With so many cyber-attacks and identity theft cases we hear about, it’s easy to forget that there is another real financial threat that could impact your business and bottom line – counterfeit currency.
Although most people use credit or debit cards today, phony money is thriving and moving from business to business. In fact, there is approximately one fake bill in every 10,000 U.S. notes, which equals $147 million in counterfeit money in circulation, according to the U.S. Treasury Department.1
“Any bills from $5 to $100 can be forged,” said Trevor Buxton, certified fraud examiner at PNC Bank.
The $20 bill is far and away the most frequently counterfeited. Since fraudsters are investing so much time and money to do this, they want to make the most significant profit. Fraudulent notes larger than $20 are more obvious, and smaller ones are hardly worth the effort.
According to Buxton, criminals don’t bother with the $1 bill, which is probably why it lacks the security features present on the $5 to $100 notes, and larger bills just don’t exist. U.S. bills over $100 were pulled from distribution in 1969 by the Federal Reserve due to lack of use.2
The most prevalent places where counterfeit money is laundered are cash-intensive businesses like nightclubs, bars and adult entertainment. The theory is it’s easier to substitute bogus bills for legitimate money at these types of businesses.
Most businesses use the all-familiar counterfeit pen checker to alert the cashier that they’re in possession of a fake bill. Unfortunately, the pens aren’t as reliable as they used to be. To beat the criminals at their own game, businesses may want to upgrade to UV lights, which quickly show the appropriate color shift on authentic U.S. notes.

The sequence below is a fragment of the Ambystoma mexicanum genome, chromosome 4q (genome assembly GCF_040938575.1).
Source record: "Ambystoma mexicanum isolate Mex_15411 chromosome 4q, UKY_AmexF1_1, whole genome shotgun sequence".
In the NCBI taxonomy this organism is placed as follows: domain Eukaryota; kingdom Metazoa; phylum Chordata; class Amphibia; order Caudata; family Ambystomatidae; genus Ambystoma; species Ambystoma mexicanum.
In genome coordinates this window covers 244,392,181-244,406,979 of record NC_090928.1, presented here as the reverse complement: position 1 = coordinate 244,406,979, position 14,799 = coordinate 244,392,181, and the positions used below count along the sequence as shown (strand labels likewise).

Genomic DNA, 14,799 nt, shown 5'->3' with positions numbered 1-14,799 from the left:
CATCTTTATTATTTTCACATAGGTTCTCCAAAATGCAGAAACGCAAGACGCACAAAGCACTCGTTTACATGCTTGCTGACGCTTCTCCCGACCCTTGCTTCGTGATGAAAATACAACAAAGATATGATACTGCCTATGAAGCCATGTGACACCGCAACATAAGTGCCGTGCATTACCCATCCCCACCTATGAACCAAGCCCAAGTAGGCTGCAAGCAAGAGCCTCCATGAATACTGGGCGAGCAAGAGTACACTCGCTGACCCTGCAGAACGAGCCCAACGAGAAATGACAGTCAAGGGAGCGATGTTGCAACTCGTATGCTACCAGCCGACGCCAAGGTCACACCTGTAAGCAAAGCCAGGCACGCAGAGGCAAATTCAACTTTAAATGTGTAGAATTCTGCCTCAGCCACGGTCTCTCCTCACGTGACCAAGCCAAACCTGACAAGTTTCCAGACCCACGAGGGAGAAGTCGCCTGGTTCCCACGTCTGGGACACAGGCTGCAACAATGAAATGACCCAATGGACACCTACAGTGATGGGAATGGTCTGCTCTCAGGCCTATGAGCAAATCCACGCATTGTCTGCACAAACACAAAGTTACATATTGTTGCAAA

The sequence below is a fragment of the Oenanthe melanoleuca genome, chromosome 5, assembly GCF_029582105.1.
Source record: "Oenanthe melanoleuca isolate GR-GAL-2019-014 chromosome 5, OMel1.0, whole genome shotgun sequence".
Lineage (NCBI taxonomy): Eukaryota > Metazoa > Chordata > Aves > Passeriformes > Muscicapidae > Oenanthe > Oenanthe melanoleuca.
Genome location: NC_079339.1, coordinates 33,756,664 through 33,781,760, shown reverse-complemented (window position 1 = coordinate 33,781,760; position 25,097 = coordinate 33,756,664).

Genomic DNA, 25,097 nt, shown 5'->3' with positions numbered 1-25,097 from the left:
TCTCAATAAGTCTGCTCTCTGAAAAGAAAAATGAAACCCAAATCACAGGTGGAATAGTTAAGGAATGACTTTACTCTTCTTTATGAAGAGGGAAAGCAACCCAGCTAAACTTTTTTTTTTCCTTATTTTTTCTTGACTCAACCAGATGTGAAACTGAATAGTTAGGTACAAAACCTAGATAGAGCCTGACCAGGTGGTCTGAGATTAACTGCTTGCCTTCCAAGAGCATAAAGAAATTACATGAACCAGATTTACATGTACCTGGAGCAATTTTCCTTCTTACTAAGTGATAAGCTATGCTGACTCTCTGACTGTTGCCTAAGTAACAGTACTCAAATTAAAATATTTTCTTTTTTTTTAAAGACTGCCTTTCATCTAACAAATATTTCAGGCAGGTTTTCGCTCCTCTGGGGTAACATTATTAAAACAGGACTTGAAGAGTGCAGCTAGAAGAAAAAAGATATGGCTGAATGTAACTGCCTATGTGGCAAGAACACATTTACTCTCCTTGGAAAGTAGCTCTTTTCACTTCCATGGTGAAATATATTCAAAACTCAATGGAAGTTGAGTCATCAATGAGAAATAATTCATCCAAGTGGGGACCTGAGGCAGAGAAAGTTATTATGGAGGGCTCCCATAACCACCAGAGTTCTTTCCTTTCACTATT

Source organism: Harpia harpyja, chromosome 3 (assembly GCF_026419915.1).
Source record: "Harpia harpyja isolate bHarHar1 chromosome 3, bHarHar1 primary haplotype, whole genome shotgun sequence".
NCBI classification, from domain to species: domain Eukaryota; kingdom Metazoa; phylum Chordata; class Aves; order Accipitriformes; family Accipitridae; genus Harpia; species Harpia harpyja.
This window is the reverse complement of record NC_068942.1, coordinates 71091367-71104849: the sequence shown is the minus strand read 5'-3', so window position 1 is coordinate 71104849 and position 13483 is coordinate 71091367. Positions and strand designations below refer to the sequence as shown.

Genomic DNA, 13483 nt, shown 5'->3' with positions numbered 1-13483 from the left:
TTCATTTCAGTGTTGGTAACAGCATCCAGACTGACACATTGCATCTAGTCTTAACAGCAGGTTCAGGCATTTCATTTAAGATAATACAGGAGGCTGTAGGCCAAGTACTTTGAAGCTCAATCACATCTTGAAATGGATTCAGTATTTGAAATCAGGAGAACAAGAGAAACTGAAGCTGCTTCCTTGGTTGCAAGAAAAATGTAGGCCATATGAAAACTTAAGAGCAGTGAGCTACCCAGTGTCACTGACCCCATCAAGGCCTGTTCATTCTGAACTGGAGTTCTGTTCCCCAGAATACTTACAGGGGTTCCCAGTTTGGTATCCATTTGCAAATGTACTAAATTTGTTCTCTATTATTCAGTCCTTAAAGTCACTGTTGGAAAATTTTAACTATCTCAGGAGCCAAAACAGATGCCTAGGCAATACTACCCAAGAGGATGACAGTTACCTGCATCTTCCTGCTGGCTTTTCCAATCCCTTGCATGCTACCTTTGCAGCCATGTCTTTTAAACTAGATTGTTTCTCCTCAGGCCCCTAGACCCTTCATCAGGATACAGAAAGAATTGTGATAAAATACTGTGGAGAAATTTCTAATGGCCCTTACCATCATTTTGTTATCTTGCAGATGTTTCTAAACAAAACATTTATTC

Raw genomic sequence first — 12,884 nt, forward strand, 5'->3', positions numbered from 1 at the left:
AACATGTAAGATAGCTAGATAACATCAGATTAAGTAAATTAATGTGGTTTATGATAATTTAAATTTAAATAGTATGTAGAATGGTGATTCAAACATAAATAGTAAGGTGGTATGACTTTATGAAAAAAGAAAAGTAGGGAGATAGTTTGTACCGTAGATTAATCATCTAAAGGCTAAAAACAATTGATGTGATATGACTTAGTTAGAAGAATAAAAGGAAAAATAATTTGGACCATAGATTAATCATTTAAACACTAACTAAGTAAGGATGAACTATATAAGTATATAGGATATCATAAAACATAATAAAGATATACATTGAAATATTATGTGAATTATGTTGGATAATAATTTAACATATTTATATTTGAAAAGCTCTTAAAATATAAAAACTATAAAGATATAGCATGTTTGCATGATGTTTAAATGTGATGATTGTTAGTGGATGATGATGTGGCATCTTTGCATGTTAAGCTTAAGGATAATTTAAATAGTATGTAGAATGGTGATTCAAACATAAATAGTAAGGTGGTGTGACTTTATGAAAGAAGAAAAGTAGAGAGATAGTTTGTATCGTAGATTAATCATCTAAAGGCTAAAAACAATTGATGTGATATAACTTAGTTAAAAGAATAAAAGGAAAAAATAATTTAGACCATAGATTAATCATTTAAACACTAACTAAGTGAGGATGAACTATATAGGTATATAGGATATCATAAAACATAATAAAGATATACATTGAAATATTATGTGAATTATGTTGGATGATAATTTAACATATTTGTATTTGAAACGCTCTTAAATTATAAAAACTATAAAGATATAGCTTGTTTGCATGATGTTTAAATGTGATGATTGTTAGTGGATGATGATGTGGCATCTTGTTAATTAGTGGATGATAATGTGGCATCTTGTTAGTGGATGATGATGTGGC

“Even with all the advanced components on the U.S. bill, criminals have become much more technically-savvy. Counterfeiters have added many of the same chemicals to the ink and images on the fake notes that are used in legitimate bills, which fools the pen test and passes the bill as authentic,” said Buxton.
In September, Alabama police sent a warning to Dothan merchants: “We’re seeing a growing number of counterfeit bills circulating, mostly $20 and $100, so we need people to be extra vigilant in checking the authenticity of money that’s used at their business.”3
However, this problem isn’t only found in Alabama. There have been recent reported arrests in Providence, Charleston, Baltimore, Miami and Orlando.
“These scam artists might send an elderly woman or someone in a suit and tie to pass the bogus bills to receive less scrutiny. It’s essential that the cashier focus on the notes and not the person,” Buxton added.
The U.S. Currency Education Program advises that business owners should look for4
Location and colors of the security threads on U.S. bills:
Business owners can also download free materials about U.S. currency in 24 languages from the U.S. Currency Education Program.
Counterfeiting is as Old as Money Itself
As long as there has been money, counterfeiters have worked to exploit it. Experts suggest that even the official coin of the Roman Empire during Emperor Domitian’s reign was plated and counterfeited.
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